When Opposites Attract: 3 Political Odd Couples We Can Learn From

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It’s Election Day, which hopefully augers an imminent end to the political arguments that have grown in volume since the 2012 campaign began around the time Studio 54 opened and have reached a fever pitch this past week. Traditionally these squabbles rage between the young-ish and their increasingly cantankerous parents. But a recent New York Times article discussed a less common source of debate: couples on opposite sides of the political aisle.

Some of these unions are marital, some devised for entertainment and others opportunistic.

The story notes that roughly three-fourths of married couples vote for the same candidate and that conjugal houses divided address their differences more respectfully and reluctantly than either partner would with that drunken codger, Uncle Barney. But tempers are bound to flare at some point. And the morning-after gloater — whichever significant other voted for the winner — might start to empathize with Bill Clinton, as he or she spends bedtime exiled to the living room couch.

Luckily, Washington and Hollywood have provided a few examples for the odd political odd couple. Some of these unions are marital, some devised for entertainment and others opportunistic. But all of them can help you deal with any fallout between you and your partner due to discrepancies at the polls.

James “Ragin’ Cajun” Carville and Mary Matalin

The sine qua non of strange Beltway bedfellows, Carville and Matalin have been happily married since 1993 despite his integral role in getting Bill Clinton elected the previous year and her having worked with seemingly every top Republican politician since the Reagan administration.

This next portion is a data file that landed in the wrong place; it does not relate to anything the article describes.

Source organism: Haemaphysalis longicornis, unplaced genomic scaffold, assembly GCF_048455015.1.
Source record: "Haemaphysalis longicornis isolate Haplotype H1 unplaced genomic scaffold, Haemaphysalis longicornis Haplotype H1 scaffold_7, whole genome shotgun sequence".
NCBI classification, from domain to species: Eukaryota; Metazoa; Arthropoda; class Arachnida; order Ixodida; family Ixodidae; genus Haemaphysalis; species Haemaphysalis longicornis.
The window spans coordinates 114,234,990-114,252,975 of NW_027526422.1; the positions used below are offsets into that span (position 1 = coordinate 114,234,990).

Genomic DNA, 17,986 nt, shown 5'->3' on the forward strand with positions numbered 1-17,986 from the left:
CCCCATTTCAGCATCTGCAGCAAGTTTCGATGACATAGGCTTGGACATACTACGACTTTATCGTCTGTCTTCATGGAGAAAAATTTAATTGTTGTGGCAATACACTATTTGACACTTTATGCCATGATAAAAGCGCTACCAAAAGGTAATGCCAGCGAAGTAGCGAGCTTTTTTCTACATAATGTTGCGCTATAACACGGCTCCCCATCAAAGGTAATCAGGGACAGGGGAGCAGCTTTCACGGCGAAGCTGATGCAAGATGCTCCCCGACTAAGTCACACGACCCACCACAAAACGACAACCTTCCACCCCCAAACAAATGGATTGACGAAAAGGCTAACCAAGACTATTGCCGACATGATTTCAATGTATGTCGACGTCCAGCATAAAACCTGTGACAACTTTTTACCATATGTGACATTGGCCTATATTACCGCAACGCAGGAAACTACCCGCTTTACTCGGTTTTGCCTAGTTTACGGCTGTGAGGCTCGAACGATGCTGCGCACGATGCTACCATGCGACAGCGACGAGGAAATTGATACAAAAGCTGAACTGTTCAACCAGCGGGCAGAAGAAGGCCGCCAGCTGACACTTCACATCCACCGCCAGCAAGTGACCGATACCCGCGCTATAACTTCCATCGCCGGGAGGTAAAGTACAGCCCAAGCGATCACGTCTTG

The secret to their success at not wringing each other’s throats has been a refusal to discuss politics in private. When Carville and Matalin have acknowledged their Blue-Red differences, it’s been during lucrative college lecture tours, the occasional Sunday kaffeeklatsch and the unforgivably short-lived Steven Soderbergh series K-Street. Any infighting is defused with humor. “We [get along despite political conflicts] the way everybody else does it in any marriage and it goes by one rule, which is: ‘I’m out of estrogen and I have a gun,’” says Matalin.

Chris Christie and Barack Obama

Any political bickering in the wake of Hurricane Sandy would have been unseemly. Still, it was heartening in this day of profound political rancor to see the Republican governor of New Jersey break party orthodoxy and laud President Obama for his handling of the devastation. The voluble, corpulent Christie and the slim, cool customer Obama would be a study in contrast even if they had similar takes on teachers’ unions. Christie has precious little nice to say about anyone, and his Obama adoration could be interpreted as a shrewd move with the G.O.P. star maybe gearing up for—God help us—the 2016 campaign. But Sandy made this union necessary and relegated skepticism to the minds of the most jaded Washington wonks.

Ann Coulter and Bill Maher

Ann Coulter would strip naked and do the twist in front of a 7-11 security camera if it meant finding a television audience. Bill Maher has famously eclectic taste in women and cringes at the very thought of political labels. But many of his stances—he’s for same-sex marriage and legalizing marijuana—lean Democratic. So it’s predictably explosive when the blue state’s bete noire and the libertarian libertine exchange barbs on HBO’s Real Time With Bill Maher or a series of live debates like they did at Radio City Music Hall in 2009.

Coulter and Maher might play up their differences for the camera, or they might run for the hills should they bump into each other in a setting that couldn’t move pricy tickets or ad space. But the fact that two of the most bombastic voices on diametric ends of the political spectrum can share the same stage at all should give the one-quarter of opposing couples at least a 50-50 chance of making it all the way.

Plus: How About We… Vote! (And Then Go On an Election Night Date)